Lk 1:26ff. "By multiple allusions to the Old Testament, St. Luke shows Jesus as the promised Messiah. These allusions can be illustrated here by a summary of the Annunciation story. The opening words of Gabriel, ... repeat the promise of hope that the prophet Zephaniah addressed to his people as they faced the threat of invasion 625 years before Christ." (Zep 3:14-17). National Conference of Catholic Bishops. Behold Your Mother. Washington DC 1973, 22.
 MD 11
 Lk 1:28.
 1 Jn 4:8.
 RM 8. LG 55
 "In the expression 'handmaid of the Lord', one senses Mary's complete awareness of being a creature of God." MD 4.
 RM 13
 Vatican II summarizes the effects in this way: "At the message of the angel, the Virgin Mary received the Word of God into her heart and her body, and gave life to the world." LG 53.
 Mt 1:18.
 See Mt 1:18-25. Bei einer vorehelichen Schwangerschaft hätte das Sota Ritual des Eiterwassers angewandt werden können. See: Hahn, F. Judentum. In Bäumer, R. et Scheffczyk L. (eds), Marienlexikon, Greco-Laib, EOS-Verlag, St. Ottilien 1989, 450. See also: Stevens, Maryanne. Paternity and Maternity in the Mediterranean: Foundations for Patriarchy. In: Biblical Theology Bulletin, Vol. 20, 2, 1990, 47.
 Lk 1:39ff.
 Lk 1:42f.
 Lk 1:44. RM 12.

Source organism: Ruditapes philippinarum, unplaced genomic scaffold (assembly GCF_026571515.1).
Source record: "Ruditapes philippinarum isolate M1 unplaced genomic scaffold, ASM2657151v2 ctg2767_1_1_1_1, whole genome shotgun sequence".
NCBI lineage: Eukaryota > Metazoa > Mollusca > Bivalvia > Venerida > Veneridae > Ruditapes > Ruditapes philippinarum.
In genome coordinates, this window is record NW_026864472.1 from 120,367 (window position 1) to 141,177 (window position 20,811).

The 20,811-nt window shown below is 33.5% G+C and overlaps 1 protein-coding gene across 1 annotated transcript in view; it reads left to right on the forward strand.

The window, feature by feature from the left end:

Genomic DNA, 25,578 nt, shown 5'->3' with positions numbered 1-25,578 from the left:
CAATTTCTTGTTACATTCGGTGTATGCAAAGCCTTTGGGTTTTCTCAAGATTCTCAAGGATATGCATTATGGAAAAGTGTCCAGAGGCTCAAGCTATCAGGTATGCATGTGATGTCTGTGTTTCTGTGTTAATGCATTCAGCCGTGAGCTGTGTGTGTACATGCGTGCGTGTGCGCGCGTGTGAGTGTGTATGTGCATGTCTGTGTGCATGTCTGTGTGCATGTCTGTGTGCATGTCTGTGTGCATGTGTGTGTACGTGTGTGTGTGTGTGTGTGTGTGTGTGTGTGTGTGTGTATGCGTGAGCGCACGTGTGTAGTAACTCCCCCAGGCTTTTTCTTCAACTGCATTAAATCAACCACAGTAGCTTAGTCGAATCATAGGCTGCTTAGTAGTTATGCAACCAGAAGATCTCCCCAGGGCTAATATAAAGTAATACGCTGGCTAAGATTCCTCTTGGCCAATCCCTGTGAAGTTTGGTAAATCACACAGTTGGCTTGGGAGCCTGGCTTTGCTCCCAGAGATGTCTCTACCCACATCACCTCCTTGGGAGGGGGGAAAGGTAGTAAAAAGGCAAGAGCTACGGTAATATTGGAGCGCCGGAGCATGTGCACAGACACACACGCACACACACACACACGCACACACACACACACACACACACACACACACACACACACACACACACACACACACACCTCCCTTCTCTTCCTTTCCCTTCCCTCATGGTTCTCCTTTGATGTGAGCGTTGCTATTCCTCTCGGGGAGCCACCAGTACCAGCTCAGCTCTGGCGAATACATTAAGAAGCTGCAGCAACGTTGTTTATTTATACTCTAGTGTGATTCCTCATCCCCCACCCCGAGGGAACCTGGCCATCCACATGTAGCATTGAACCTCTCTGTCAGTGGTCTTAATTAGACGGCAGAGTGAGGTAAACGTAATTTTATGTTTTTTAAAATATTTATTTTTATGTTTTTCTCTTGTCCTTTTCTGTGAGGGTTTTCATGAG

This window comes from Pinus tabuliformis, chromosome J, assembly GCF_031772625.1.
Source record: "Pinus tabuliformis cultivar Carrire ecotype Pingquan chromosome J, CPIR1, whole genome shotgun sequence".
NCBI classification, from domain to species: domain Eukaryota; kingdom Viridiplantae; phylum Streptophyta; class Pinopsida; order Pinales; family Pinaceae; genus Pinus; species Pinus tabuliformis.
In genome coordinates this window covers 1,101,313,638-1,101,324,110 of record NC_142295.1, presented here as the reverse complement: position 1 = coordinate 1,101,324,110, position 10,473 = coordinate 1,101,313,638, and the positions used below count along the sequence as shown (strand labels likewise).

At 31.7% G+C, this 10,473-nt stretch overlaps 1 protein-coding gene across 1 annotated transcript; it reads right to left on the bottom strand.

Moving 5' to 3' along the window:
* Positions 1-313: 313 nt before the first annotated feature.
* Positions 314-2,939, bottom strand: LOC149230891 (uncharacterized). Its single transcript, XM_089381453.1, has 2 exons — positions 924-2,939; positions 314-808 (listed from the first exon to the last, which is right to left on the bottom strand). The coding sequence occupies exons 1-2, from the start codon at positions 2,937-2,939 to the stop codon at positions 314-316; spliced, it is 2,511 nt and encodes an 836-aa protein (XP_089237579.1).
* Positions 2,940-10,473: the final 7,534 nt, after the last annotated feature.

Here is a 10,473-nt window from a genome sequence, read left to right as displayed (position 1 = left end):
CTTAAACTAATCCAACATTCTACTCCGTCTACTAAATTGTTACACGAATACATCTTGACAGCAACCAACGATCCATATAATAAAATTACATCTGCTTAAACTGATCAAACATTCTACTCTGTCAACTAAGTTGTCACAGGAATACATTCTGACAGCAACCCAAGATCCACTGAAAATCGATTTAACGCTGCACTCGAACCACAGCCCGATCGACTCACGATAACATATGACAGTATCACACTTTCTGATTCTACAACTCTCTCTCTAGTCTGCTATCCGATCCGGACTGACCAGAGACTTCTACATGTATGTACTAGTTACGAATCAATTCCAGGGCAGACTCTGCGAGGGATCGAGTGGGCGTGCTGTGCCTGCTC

Lk 1:64.
 John Paul II. "Mary sheds Light on Role of Women." General Wednesday Audience. 2. Applying this instance to all women, the pope continues: "Mary's maternal heart, open to all human misfortune, also reminds women that the development of the feminine personality calls for a commitment to charity. More sensitive to the values of the heart, women show a high capacity for personal self-giving." ibid. 4.
 Lk 1:46ff.
 Lk 1:68ff.
 MD 11
 National Conference of Catholic Bishops. Behold Your Mother. Washington D.C. 1973, 17.
 Brown, Mary 42f.
 See also: Rom 1:3 and 9:5.
 Roberts Gaventa, Beverly. Mary, Glimpses of the Mother of Jesus. University of South Carolina Press, 1995, 3.
 MD 3
 See Gen 38.
 See 2 Sam 11-12.
 Blarcy, Alain. Jourjon, Maurice and the Dombes Group. Mary in the Plan of God and in the Communion of Saints. Paulist Press 2002, 59,141.
 Mt 1:23.
 Mt 2:13f; 20-21.
 Brown, R. et al. Mary in the New Testament. Paulist Press New York, 1978, 86.
 See Mt 2.
 Blarcy, Alain. Jourjon, Maurice and the Dombes Group. Mary in the Plan of God and in the Communion of Saints. Paulist Press 2002.
 Cf. Lk 2:7.
 Cf. Ex 13:2 and Lev 12:1-8
 RM 16.
 Buby, Bertrand SM. Mary of Galilee. Volume II: Woman of Israel--Daughter of Zion. New York, 1995, 44f.
 Frizzell, Lawrence E. "Mary and the Biblical Heritage". In: Marian Studies XLVI (1995), 34.
 Buby, Bertrand SM. Mary of Galilee. Volume II: Woman of Israel--Daughter of Zion. New York, 1995, 49.
 Lk 2:41ff.
 Buby, Bertrand SM. Mary of Galilee. Volume II: Woman of Israel--Daughter of Zion. New York, 1995, 28.
 ibid. 47.
 ibid. 48.
 RM 21.
 Jn 19:26.
 National Conference of Catholic Bishops. Behold Your Mother. Washington D.C. 1973, 37. See also MD 19 and RM 18: "For this mystery also includes the Mother's sorrow at the foot of the Cross--the Mother who through faith shares in the amazing mystery of her Son's self emptying: this is perhaps the deepest kenosis of faith in human history."
 ibid. 35.
 RM 26.
 Ruiz Scaperlanda, María. The Seeker's Guide to Mary. Loyola Press, Chicago 2002, 2f.